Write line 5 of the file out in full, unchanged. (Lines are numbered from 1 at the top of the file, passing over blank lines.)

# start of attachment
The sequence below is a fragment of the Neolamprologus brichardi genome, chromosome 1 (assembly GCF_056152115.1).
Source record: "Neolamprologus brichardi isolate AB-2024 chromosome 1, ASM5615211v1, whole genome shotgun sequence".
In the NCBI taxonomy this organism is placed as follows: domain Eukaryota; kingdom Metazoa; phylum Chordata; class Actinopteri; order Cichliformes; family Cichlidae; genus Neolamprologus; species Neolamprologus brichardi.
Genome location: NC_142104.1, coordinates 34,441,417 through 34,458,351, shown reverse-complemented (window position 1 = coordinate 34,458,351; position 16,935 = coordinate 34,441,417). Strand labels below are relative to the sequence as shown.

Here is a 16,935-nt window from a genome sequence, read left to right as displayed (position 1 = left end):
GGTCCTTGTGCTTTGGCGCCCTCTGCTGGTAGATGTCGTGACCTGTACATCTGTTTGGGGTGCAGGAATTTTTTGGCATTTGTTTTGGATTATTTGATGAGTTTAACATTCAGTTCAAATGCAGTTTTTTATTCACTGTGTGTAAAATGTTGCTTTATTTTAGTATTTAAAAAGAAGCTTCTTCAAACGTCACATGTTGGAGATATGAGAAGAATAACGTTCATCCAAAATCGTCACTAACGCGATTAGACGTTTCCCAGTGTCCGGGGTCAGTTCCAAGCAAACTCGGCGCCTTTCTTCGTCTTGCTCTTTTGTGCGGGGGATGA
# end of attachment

Here is a 16,935-nt window from a genome sequence, read left to right as displayed (position 1 = left end):